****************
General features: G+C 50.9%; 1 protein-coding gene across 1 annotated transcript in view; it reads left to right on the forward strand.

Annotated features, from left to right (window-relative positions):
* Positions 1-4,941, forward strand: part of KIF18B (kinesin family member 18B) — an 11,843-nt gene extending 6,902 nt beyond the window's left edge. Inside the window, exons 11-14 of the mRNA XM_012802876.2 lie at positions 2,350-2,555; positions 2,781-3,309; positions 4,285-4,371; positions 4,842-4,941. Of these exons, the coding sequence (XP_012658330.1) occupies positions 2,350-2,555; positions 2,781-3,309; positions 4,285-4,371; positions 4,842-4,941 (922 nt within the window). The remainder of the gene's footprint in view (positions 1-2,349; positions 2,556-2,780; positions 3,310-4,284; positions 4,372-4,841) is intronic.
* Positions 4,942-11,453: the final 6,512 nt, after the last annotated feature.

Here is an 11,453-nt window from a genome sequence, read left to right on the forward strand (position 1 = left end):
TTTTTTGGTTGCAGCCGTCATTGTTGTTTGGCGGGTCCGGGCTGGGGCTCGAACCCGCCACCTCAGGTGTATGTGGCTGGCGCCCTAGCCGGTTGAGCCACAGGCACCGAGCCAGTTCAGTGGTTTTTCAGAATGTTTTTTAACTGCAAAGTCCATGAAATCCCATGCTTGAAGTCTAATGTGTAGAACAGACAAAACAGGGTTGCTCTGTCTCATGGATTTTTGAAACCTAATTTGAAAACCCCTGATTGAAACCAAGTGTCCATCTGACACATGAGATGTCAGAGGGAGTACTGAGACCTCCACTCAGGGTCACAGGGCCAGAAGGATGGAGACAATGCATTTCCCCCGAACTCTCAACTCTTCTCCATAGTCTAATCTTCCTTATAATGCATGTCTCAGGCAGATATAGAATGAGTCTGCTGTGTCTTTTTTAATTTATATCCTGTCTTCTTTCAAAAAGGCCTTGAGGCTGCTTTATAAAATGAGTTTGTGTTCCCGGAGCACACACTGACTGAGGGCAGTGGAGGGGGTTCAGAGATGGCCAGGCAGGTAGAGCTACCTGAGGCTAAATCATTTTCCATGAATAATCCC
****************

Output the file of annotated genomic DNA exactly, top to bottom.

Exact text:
General features: G+C 50.9%; 1 protein-coding gene across 1 annotated transcript in view; it reads left to right on the forward strand.

Annotated features, from left to right (window-relative positions):
* Positions 1-4,941, forward strand: part of KIF18B (kinesin family member 18B) — an 11,843-nt gene extending 6,902 nt beyond the window's left edge. Inside the window, exons 11-14 of the mRNA XM_012802876.2 lie at positions 2,350-2,555; positions 2,781-3,309; positions 4,285-4,371; positions 4,842-4,941. Of these exons, the coding sequence (XP_012658330.1) occupies positions 2,350-2,555; positions 2,781-3,309; positions 4,285-4,371; positions 4,842-4,941 (922 nt within the window). The remainder of the gene's footprint in view (positions 1-2,349; positions 2,556-2,780; positions 3,310-4,284; positions 4,372-4,841) is intronic.
* Positions 4,942-11,453: the final 6,512 nt, after the last annotated feature.

Here is an 11,453-nt window from a genome sequence, read left to right on the forward strand (position 1 = left end):
TTTTTTGGTTGCAGCCGTCATTGTTGTTTGGCGGGTCCGGGCTGGGGCTCGAACCCGCCACCTCAGGTGTATGTGGCTGGCGCCCTAGCCGGTTGAGCCACAGGCACCGAGCCAGTTCAGTGGTTTTTCAGAATGTTTTTTAACTGCAAAGTCCATGAAATCCCATGCTTGAAGTCTAATGTGTAGAACAGACAAAACAGGGTTGCTCTGTCTCATGGATTTTTGAAACCTAATTTGAAAACCCCTGATTGAAACCAAGTGTCCATCTGACACATGAGATGTCAGAGGGAGTACTGAGACCTCCACTCAGGGTCACAGGGCCAGAAGGATGGAGACAATGCATTTCCCCCGAACTCTCAACTCTTCTCCATAGTCTAATCTTCCTTATAATGCATGTCTCAGGCAGATATAGAATGAGTCTGCTGTGTCTTTTTTAATTTATATCCTGTCTTCTTTCAAAAAGGCCTTGAGGCTGCTTTATAAAATGAGTTTGTGTTCCCGGAGCACACACTGACTGAGGGCAGTGGAGGGGGTTCAGAGATGGCCAGGCAGGTAGAGCTACCTGAGGCTAAATCATTTTCCATGAATAATCCC